Exploring Active Posture
Consider for a moment, the posture of a child, your child. Their natural poise is evident. We begin life moving effortlessly, our posture tall and our spine aligned. Do you remember being that child? All movement was effortless. There was no back pain, rounded shoulders, jutting neck, protruding belly or joints without an adequate range of motion. When did we begin to lose touch with this natural grace?
The answer for most of us is quite simple: we stopped moving. Exercise for most Canadians is something we give up on whenever time constraints arise. Along with letting go of movement, we also drop fitness and its sidekick, active posture. Who needs to think about posture when we spend our leisure time collapsed into our devices?
As intrepid fitness park explorers, here’s your opportunity to reclaim your sense of purposeful, active posture. No matter what your age or capacity, anyone can set-up and feel an active posture stance. It’s easy. Your body is equipped with built-in sensory systems from head to toe constantly providing feedback on your movement. So, setting-up and sensing when you are in an active posture is just a few quick adjusts away.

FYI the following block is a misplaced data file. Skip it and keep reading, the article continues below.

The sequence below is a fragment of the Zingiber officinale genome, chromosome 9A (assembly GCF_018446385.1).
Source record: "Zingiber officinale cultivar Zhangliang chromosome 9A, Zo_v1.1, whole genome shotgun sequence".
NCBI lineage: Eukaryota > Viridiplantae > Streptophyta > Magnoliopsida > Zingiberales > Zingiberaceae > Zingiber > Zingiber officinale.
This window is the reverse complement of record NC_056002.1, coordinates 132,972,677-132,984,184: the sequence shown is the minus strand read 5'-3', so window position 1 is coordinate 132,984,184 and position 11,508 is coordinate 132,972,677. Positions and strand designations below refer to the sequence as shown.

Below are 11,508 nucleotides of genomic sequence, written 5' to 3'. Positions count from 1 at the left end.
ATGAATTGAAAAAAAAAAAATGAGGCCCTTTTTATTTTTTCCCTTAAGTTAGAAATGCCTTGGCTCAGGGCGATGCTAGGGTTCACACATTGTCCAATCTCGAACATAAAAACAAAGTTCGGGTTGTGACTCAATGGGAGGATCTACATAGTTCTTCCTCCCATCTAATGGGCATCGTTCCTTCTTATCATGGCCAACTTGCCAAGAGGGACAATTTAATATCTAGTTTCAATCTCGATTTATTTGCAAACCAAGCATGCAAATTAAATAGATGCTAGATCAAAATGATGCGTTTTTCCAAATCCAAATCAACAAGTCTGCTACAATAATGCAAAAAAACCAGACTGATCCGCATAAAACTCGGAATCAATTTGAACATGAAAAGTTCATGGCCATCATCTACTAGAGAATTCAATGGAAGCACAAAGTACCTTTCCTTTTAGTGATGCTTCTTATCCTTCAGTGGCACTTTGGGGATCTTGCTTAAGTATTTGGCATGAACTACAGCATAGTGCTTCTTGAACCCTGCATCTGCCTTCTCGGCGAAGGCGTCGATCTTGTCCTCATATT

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Let’s leave it to Windermere’s PE Director Brad White to demonstrate the steps and simple adjustments you need to make to engage in an active posture stance:
Ready to go deep into why Active Posture works?
You’ve learned how to set and maintain an active posture in the above section, now let’s take a look at why active posture works to stabilize and support the spine. We’ve prepared the infographics below to show how structures within the body act to support active posture. Let’s consider your body, from the shoulders to the tailbone, as two main compartments through which the spine travels. These adjacent compartments, the thorax and the abdomen, hold and support organs like our lungs, heart, liver, kidneys, intestines and many more. From the point of view of body hydraulics, these two compartments can be described air and fluid filled sacks that function to support posture by becoming relatively solid once “pressurized” by the corset of muscles wrapping the torso. The primary muscle associated with this compressive action is the transversus abdominis, illustrated below in situ from Wikipedia.
The main ideas from this article are…
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